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NaOH treatment reduces capsaicin content and pungency of ‘Makedoniko’ pepper (Capsicum annuum L.)

Authors

  • Elisavet Kosmidou,

    1. Laboratory of Food Processing and Engineering, Faculty of Agriculture, Aristotle University of Thessaloniki, Thessaloniki, Greece
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  • Panagiotis Kefalas,

    1. Mediterranean Agronomic Institute of Chania/Centre International de Hautes Etudes Agronomiques Méditerranéennes, Chania, Crete, Greece
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  • Dimitrios Gerasopoulos

    Corresponding author
    • Laboratory of Food Processing and Engineering, Faculty of Agriculture, Aristotle University of Thessaloniki, Thessaloniki, Greece
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Correspondent: Fax: +30 310 998791; e-mail: dgerasop@agro.auth.gr

Summary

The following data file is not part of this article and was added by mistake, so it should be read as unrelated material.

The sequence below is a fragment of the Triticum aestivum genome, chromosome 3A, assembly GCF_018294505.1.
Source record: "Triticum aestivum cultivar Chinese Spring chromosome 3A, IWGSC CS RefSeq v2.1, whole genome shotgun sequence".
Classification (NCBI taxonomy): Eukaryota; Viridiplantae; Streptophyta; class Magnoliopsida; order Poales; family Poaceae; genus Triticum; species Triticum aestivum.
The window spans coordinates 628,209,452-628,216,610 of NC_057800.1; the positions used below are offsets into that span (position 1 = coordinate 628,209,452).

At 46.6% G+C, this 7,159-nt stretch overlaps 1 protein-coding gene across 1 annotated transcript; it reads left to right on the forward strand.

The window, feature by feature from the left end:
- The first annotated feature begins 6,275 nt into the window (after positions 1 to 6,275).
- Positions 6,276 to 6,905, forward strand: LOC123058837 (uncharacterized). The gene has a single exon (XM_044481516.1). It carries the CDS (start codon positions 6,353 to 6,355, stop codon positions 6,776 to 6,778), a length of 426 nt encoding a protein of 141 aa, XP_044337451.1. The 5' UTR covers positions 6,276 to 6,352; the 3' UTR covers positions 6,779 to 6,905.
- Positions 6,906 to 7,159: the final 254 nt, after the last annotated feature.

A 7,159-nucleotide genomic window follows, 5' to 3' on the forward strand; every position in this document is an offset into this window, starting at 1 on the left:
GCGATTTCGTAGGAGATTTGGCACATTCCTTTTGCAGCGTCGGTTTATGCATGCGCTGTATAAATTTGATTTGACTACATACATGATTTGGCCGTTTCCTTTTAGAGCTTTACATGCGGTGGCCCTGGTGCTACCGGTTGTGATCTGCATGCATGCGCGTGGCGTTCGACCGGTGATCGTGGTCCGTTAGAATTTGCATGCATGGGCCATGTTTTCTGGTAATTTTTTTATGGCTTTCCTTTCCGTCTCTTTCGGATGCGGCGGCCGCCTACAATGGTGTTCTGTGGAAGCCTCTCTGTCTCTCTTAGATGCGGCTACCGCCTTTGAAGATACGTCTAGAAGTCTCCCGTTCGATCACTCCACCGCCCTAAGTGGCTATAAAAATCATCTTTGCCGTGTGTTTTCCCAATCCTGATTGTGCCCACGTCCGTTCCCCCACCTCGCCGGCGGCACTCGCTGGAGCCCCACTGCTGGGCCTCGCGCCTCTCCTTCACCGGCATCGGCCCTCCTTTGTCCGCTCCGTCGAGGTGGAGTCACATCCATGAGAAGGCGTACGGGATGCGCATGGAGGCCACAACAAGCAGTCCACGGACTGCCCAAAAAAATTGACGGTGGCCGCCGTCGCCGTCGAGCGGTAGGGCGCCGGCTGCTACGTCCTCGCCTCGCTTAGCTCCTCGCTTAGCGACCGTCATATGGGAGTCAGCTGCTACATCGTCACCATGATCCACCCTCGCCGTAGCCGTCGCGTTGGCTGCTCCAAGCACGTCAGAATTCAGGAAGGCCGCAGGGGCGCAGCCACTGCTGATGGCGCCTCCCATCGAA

Pickled peppers are preferred by certain consumer groups at reduced pungency. To investigate the reduction in pepper pungency and capsaicin content, fresh ‘Makedoniko’ hot peppers were treated with 0, 0.5 or 1% NaOH before preserved in acid brine for 60 days. Pepper physicochemical traits were monitored following NaOH treatment and during preservation. Capsaicin content was measured in the beginning and at the end of preservation, and the peppers were also tested organoleptically. Preservation in acid brine induced the typical green–yellow product colour, increased firmness and decreased the dry mass in all treatments. NaOH-treated pepper increased phenolics, chlorophyll and antioxidant content in dry mass during preservation faster than the control. Capsaicin content was reduced by 25 or 50% following 0.5 or 1% NaOH treatment, respectively. Pepper organoleptic pungency was also decreased following 1% NaOH treatment. NaOH reduces capsaicin content and pungency of ‘Makedoniko’ pepper, with minor effects on its processed product quality.

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